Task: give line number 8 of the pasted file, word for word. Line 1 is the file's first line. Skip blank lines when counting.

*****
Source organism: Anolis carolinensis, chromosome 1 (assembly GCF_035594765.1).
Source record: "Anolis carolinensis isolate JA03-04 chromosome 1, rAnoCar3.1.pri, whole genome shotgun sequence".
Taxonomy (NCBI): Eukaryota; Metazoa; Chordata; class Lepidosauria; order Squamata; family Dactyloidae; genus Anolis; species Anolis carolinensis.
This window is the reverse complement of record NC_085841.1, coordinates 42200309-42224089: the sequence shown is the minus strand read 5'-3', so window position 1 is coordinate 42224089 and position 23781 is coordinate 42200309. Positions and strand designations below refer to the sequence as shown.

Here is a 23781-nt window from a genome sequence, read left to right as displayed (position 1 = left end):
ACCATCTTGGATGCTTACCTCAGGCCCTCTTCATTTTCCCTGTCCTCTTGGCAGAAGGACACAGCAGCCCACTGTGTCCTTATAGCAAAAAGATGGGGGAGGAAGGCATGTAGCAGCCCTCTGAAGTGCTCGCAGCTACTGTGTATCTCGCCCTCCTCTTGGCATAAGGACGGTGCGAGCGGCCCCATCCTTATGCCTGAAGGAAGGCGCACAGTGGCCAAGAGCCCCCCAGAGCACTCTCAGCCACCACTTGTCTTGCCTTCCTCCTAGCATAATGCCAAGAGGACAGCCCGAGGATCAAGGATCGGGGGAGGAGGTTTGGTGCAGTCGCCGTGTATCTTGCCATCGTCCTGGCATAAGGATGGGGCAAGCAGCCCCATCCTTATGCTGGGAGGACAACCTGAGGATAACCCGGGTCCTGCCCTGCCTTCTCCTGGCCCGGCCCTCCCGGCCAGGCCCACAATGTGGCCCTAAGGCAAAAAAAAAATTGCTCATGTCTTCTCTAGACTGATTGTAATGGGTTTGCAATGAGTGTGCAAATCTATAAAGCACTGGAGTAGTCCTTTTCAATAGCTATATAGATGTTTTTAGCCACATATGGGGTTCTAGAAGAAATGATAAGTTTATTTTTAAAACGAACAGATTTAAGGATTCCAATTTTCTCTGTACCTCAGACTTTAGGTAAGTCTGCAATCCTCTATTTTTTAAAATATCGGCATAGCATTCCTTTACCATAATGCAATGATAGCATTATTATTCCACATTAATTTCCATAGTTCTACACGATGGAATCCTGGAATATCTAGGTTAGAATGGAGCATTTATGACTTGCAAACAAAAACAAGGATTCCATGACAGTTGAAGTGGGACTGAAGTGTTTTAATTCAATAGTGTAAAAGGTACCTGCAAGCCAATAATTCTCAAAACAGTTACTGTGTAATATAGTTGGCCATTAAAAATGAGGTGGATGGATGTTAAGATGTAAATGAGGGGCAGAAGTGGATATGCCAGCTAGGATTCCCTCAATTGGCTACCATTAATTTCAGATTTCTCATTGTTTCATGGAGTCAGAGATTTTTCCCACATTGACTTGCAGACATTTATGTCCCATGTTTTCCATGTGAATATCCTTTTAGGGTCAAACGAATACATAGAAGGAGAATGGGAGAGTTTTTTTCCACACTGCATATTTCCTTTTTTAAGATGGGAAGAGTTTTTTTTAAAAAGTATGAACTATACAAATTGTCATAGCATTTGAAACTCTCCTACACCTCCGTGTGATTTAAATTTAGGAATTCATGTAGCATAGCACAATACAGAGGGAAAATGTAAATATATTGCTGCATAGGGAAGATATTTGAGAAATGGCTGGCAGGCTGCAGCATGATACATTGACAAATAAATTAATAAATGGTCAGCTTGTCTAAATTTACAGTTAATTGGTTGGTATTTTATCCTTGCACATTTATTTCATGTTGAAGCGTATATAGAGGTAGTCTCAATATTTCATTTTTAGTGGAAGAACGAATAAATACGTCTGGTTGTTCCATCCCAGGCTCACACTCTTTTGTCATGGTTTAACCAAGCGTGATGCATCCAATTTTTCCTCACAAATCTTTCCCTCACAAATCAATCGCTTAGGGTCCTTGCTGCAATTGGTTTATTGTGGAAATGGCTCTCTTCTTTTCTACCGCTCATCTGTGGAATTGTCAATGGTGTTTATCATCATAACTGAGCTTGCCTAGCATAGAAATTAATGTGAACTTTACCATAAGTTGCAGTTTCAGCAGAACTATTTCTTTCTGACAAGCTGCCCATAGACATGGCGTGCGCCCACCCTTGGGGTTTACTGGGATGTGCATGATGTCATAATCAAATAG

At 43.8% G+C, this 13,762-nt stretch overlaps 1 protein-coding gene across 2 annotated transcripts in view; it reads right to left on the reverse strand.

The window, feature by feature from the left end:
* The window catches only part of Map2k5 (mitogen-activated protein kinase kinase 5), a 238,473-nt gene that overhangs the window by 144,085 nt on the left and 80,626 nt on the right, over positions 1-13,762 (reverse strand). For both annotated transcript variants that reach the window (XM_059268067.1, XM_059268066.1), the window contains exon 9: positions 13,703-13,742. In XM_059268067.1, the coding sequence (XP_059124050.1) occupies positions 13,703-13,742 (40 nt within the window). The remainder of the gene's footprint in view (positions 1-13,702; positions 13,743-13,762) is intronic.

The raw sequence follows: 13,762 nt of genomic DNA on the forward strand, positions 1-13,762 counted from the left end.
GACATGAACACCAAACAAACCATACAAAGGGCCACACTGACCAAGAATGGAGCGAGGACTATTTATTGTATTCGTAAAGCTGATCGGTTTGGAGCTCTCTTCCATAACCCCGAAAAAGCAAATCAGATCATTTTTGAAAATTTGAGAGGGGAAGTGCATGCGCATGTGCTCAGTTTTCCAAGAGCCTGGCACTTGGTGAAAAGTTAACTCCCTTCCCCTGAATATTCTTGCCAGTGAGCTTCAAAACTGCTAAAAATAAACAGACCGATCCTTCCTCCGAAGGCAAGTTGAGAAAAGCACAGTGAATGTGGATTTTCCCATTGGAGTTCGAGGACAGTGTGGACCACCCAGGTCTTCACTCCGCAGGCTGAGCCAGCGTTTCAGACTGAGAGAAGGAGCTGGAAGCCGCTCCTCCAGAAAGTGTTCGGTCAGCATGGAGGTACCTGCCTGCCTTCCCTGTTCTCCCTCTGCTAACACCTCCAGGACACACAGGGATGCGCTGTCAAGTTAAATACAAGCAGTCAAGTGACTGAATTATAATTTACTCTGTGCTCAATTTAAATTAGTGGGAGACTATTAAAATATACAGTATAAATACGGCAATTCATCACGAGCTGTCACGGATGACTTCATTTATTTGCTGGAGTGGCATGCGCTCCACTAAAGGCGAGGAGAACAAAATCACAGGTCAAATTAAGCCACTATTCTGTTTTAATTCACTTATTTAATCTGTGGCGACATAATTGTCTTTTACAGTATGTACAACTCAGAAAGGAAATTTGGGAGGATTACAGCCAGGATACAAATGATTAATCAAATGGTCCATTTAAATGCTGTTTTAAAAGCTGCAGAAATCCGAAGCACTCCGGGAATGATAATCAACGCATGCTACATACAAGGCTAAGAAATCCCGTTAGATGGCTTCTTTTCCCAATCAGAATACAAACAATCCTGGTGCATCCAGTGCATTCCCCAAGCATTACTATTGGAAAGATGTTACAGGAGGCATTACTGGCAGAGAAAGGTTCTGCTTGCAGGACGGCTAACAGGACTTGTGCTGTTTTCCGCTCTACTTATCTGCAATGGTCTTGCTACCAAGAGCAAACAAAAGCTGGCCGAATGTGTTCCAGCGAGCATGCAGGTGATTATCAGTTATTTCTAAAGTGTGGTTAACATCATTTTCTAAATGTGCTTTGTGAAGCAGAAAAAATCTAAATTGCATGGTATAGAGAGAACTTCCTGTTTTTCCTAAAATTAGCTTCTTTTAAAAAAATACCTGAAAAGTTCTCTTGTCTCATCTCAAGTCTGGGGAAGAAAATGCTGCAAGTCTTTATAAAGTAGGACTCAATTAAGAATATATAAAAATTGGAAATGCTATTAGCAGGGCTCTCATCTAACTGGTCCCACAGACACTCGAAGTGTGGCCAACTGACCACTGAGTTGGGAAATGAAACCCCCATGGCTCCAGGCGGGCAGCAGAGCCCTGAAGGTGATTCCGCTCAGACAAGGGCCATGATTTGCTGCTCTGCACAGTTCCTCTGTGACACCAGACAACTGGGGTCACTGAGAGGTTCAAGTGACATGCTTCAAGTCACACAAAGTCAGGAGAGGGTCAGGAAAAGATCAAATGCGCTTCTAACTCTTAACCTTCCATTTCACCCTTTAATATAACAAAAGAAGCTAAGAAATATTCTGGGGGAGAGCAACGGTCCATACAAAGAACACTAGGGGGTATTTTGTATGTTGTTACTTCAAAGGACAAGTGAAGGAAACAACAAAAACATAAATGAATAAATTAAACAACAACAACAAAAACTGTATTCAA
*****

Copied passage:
The window, feature by feature from the left end: